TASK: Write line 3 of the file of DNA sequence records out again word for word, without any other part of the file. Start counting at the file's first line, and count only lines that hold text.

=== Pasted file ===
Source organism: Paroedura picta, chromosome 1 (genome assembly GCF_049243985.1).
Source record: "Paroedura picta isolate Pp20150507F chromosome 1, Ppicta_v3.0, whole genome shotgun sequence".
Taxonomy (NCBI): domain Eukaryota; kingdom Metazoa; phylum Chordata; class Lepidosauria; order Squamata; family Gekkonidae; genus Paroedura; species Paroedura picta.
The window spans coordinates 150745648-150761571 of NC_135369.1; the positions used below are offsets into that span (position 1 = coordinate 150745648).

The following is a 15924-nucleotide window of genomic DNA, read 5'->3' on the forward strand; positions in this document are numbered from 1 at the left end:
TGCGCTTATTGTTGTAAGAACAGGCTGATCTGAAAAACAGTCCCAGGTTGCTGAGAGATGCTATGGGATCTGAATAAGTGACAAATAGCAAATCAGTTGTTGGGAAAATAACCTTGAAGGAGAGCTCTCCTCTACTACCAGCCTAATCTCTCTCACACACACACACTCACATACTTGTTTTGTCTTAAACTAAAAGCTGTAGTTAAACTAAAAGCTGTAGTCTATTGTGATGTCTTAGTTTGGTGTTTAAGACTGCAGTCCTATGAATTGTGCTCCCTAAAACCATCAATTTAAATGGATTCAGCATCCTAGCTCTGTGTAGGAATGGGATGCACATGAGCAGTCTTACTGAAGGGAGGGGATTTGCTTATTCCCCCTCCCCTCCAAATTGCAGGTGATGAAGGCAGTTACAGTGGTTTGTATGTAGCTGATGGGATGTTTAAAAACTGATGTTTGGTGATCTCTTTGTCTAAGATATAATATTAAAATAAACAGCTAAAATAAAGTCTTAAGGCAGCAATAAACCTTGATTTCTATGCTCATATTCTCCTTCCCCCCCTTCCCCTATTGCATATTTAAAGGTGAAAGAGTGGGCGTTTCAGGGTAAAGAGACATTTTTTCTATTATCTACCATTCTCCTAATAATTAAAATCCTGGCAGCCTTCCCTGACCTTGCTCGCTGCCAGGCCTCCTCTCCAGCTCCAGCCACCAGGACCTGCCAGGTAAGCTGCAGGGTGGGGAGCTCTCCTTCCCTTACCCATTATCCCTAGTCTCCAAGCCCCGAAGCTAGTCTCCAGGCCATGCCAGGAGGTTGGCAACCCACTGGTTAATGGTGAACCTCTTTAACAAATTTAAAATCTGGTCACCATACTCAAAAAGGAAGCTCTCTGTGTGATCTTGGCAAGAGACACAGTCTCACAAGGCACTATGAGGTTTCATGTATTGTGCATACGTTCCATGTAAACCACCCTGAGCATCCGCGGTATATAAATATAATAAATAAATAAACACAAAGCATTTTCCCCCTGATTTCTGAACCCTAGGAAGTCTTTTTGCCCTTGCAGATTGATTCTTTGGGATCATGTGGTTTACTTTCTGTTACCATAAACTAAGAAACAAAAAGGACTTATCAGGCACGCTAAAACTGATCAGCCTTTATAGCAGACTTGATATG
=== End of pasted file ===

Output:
Taxonomy (NCBI): domain Eukaryota; kingdom Metazoa; phylum Chordata; class Lepidosauria; order Squamata; family Gekkonidae; genus Paroedura; species Paroedura picta.